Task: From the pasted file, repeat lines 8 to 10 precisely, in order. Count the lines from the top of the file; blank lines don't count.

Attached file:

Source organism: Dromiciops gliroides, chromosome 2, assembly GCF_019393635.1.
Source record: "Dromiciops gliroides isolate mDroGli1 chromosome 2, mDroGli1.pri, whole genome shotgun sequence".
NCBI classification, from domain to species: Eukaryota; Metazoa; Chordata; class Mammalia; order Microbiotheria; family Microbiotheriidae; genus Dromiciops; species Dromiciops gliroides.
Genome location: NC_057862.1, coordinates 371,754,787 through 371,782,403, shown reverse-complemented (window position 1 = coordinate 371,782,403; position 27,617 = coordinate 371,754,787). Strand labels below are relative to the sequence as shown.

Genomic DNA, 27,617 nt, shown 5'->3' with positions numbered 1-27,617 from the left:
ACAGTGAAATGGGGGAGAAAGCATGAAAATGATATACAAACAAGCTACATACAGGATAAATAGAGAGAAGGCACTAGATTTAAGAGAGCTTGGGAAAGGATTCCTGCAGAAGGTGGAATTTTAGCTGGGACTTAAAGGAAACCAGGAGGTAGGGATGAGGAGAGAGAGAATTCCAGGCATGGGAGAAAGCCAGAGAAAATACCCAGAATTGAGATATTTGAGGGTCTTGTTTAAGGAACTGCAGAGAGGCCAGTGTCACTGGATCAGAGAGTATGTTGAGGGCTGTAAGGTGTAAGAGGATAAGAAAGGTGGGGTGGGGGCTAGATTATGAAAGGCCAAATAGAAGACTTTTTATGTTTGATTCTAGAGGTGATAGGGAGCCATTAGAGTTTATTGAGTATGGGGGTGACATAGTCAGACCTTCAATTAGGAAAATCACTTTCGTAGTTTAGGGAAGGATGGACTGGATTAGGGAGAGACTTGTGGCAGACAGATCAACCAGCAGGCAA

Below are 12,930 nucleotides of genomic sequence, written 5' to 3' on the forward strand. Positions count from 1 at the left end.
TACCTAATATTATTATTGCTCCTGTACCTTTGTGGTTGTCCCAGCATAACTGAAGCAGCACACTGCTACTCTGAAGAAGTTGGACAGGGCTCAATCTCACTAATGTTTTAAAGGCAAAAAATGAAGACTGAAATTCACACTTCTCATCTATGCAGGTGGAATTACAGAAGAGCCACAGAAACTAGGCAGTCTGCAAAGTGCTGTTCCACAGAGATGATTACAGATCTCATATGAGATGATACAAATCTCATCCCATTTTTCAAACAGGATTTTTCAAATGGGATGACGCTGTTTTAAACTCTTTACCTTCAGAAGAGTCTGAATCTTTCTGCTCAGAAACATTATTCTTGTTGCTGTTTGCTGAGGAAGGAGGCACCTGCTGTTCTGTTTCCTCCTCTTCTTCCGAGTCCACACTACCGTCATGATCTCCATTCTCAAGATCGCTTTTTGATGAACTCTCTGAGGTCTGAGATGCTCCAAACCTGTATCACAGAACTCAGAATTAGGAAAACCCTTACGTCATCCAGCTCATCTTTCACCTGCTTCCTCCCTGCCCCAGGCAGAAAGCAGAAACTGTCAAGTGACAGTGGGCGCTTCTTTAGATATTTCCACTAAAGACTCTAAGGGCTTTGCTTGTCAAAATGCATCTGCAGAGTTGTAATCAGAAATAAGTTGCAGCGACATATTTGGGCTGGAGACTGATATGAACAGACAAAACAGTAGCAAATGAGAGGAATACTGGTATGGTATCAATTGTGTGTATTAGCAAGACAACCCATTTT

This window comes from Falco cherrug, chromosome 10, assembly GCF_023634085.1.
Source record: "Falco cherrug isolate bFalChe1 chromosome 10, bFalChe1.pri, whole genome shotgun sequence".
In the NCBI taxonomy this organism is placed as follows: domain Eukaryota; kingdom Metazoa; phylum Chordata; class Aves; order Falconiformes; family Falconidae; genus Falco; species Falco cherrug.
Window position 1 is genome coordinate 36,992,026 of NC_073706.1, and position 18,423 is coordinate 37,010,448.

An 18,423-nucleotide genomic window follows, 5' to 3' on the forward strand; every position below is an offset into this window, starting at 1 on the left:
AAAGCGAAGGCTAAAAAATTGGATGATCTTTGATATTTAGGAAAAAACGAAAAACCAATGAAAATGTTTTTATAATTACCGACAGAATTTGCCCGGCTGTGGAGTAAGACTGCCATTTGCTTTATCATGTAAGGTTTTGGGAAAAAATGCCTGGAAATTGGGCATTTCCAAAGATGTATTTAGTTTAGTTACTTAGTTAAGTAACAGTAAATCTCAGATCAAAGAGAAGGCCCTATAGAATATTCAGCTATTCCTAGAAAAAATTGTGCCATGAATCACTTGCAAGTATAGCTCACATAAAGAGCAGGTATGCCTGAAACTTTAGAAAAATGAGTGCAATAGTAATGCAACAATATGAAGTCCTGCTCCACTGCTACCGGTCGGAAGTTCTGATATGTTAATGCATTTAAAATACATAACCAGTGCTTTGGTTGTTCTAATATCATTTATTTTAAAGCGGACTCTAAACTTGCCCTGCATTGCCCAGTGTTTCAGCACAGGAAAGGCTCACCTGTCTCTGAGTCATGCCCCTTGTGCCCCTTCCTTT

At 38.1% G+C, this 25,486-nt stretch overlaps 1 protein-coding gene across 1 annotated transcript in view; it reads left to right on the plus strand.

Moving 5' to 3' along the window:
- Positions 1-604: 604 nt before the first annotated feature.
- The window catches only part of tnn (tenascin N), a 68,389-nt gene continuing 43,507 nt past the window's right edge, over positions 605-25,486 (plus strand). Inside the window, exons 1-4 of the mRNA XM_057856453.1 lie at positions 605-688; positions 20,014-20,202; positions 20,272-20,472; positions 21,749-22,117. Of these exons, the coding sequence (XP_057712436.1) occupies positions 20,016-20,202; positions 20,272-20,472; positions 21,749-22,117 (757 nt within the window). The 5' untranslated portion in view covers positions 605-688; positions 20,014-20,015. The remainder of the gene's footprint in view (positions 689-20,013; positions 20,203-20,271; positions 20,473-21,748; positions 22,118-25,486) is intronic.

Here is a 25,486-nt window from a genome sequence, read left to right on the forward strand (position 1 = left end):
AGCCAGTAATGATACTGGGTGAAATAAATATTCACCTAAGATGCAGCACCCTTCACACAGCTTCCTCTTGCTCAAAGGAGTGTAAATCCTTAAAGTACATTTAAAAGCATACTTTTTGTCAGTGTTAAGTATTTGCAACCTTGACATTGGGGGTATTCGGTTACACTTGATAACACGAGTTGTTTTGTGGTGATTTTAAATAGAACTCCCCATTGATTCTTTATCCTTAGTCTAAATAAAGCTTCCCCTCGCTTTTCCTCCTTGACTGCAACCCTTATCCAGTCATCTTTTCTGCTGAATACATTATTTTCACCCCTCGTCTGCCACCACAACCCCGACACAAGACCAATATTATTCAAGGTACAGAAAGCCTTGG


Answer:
TACCTAATATTATTATTGCTCCTGTACCTTTGTGGTTGTCCCAGCATAACTGAAGCAGCACACTGCTACTCTGAAGAAGTTGGACAGGGCTCAATCTCACTAATGTTTTAAAGGCAAAAAATGAAGACTGAAATTCACACTTCTCATCTATGCAGGTGGAATTACAGAAGAGCCACAGAAACTAGGCAGTCTGCAAAGTGCTGTTCCACAGAGATGATTACAGATCTCATATGAGATGATACAAATCTCATCCCATTTTTCAAACAGGATTTTTCAAATGGGATGACGCTGTTTTAAACTCTTTACCTTCAGAAGAGTCTGAATCTTTCTGCTCAGAAACATTATTCTTGTTGCTGTTTGCTGAGGAAGGAGGCACCTGCTGTTCTGTTTCCTCCTCTTCTTCCGAGTCCACACTACCGTCATGATCTCCATTCTCAAGATCGCTTTTTGATGAACTCTCTGAGGTCTGAGATGCTCCAAACCTGTATCACAGAACTCAGAATTAGGAAAACCCTTACGTCATCCAGCTCATCTTTCACCTGCTTCCTCCCTGCCCCAGGCAGAAAGCAGAAACTGTCAAGTGACAGTGGGCGCTTCTTTAGATATTTCCACTAAAGACTCTAAGGGCTTTGCTTGTCAAAATGCATCTGCAGAGTTGTAATCAGAAATAAGTTGCAGCGACATATTTGGGCTGGAGACTGATATGAACAGACAAAACAGTAGCAAATGAGAGGAATACTGGTATGGTATCAATTGTGTGTATTAGCAAGACAACCCATTTT

This window comes from Falco cherrug, chromosome 10, assembly GCF_023634085.1.
Source record: "Falco cherrug isolate bFalChe1 chromosome 10, bFalChe1.pri, whole genome shotgun sequence".